Alan Moore is just not for me. When I read his books, I think of how much in sympathy I am with his views, and how important a writer of graphic novels he is, but I do not think, Wow, this is an enjoyable read. I more think, Wow, this is rather a slog. Wish I could be reading something more awesome. Now and then an image or a plot element will catch my eye and please me greatly, but these never last long enough to make my reading truly enjoyable. I also found the conclusion deeply unsatisfying: just a big info-dump of cackling villainy. I was fascinated, as I always am, with the way the 1980s seem to have been predicated on the assumption that nuclear war with Russia was imminent. And then the Berlin Wall came down! Miraculous! This was for the Graphic Novels Challenge, which I have already been awesome at this year but I cannot stop being awesome at it because graphic novels are worthwhile! Even when they are not my particular cup of tea.

Glimpses, Lynn Flewelling

Glimpses is a collection of Nightrunner short stories, with lots of fan art. It was sent to me as an e-book by Reece Notley of Three Crow Press, for which much thanks. These are stories that fill in the gaps in Seregil’s and Alec’s history: how Seregil came to be Nysander’s student, a small glimpse of Alec’s life with his father, and like that. If you are a fan of the Nightrunner series, and do not mind lots of graphic sex (I admit I can be slightly squeamish this way), you should check this out. To me, the nosy girl who wants to know exactly how everything went down, this short story collection is an excellent addition to the Nightrunner world. Lynn Flewelling has a light, amusing way of writing, and I always enjoy spending time with her characters. But if you are a stranger to the series, do yourself a favor and read Luck in the Shadows and Stalking Darkness first.

Immoderately gushing about Megan Whalen Turner

May I begin in justifying myself slightly for the fact that I have not read these books until now although my sister read and recommended them, like, a decade ago?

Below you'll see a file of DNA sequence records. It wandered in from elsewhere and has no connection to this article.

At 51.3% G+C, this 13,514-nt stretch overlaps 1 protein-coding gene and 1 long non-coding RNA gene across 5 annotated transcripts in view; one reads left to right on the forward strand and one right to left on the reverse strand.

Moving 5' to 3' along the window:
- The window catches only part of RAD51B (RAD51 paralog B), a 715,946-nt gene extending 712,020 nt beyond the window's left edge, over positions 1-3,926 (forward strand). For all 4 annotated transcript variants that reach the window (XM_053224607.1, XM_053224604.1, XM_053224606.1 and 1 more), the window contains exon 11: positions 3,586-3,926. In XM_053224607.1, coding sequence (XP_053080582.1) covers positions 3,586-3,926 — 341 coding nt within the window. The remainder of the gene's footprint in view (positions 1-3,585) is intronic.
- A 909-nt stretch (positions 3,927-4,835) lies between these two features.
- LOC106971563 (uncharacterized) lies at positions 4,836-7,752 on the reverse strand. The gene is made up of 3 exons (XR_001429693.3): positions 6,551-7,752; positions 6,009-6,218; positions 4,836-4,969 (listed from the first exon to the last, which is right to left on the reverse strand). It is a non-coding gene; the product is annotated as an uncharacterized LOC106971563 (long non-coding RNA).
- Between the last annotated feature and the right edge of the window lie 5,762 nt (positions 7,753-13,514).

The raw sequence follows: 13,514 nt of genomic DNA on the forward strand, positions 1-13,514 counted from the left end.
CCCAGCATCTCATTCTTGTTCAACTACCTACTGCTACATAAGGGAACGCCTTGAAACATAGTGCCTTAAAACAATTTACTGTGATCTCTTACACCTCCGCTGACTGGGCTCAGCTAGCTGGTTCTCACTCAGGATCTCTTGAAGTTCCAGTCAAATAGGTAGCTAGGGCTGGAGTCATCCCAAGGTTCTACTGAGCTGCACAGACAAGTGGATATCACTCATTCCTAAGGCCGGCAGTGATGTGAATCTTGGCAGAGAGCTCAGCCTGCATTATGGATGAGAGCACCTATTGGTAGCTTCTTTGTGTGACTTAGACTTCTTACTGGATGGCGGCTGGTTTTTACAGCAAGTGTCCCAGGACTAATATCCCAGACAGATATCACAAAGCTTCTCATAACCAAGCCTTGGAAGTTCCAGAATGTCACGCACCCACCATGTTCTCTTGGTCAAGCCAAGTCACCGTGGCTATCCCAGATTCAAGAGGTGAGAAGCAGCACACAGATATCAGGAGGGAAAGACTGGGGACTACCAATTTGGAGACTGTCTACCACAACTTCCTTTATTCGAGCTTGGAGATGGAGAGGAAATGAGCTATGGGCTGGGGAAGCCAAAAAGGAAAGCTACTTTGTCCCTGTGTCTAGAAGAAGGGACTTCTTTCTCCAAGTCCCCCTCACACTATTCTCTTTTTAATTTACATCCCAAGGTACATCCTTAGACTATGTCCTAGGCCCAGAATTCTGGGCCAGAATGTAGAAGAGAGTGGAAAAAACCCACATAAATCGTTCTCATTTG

When I really love a book, I want everyone who I think would like it to read it so that they can love it also.  To this end, I will wheedle and cajole and sometimes manipulatively give the book to them as a gift so they will feel guilty for not reading it.  It’s for their own good.  In short, I cannot rest until the joy has been spread.  I am an evangelist for the books (and films and TV shows) that I love.  I know that marketing principle where you have to remind people a whole bunch of times before you can expect them to take action, and I do it.  Only because I want my loved ones to have the same joyous reading experiences that I have had.

My big sister does not operate quite in the same way.  From what I can observe, she has a more live and let live philosophy.  If she tells me a book is good, and I then don’t read it, it’s possible she may never bring it up again.  If she tells me a book is good, and I start it and don’t like it, she will probably leave it at that.  SO NOT LIKE ME!  I will pester the crap out of people until they give my books another chance.  Her, not so much.  So I can’t always tell from her recommendations the difference between a book that is good and my life is empty without it, and a book that is, you know, fine.